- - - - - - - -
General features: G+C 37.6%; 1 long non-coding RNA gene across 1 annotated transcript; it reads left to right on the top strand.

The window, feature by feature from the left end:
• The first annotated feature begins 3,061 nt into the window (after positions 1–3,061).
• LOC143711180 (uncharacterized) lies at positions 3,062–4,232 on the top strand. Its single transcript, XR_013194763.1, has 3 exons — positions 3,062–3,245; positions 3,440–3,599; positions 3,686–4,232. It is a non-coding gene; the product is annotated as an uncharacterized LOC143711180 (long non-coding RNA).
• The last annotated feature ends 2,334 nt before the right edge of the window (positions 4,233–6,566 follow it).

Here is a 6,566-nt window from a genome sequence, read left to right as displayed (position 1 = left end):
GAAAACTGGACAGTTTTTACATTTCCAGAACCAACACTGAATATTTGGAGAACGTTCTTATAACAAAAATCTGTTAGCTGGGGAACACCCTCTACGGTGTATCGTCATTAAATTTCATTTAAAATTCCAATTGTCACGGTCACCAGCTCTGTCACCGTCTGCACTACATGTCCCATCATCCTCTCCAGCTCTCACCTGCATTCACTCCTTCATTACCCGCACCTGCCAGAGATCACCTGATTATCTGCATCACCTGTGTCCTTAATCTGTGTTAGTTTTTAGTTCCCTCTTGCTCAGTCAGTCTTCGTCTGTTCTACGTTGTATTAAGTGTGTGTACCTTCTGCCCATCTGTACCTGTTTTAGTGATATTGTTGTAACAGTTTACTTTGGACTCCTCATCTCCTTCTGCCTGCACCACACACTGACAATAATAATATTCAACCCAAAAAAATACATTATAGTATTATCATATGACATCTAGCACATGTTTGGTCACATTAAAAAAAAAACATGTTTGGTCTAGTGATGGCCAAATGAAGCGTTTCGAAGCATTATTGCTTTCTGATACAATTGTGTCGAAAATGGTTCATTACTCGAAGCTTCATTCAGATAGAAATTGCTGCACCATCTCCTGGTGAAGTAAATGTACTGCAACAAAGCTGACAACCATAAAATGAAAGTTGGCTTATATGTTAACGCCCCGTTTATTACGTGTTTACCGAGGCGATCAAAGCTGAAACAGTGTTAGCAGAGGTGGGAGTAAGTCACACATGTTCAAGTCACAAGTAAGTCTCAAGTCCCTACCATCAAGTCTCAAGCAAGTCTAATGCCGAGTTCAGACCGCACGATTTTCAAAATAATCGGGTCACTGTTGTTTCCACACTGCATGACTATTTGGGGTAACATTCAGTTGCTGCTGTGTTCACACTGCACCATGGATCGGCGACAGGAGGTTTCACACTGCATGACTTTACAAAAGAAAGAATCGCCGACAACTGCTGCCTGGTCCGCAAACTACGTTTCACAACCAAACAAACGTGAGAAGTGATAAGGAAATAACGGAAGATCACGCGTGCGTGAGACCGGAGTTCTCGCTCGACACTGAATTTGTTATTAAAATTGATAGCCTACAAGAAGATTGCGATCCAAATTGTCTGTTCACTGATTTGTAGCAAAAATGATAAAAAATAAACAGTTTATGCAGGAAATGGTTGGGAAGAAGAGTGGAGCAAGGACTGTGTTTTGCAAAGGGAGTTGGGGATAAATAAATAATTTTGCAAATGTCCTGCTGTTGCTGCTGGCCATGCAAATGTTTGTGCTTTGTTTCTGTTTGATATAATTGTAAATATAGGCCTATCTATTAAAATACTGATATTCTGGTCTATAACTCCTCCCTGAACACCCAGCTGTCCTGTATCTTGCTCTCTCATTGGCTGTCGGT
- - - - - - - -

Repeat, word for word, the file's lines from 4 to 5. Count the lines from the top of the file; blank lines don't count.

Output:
• LOC143711180 (uncharacterized) lies at positions 3,062–4,232 on the top strand. Its single transcript, XR_013194763.1, has 3 exons — positions 3,062–3,245; positions 3,440–3,599; positions 3,686–4,232. It is a non-coding gene; the product is annotated as an uncharacterized LOC143711180 (long non-coding RNA).
• The last annotated feature ends 2,334 nt before the right edge of the window (positions 4,233–6,566 follow it).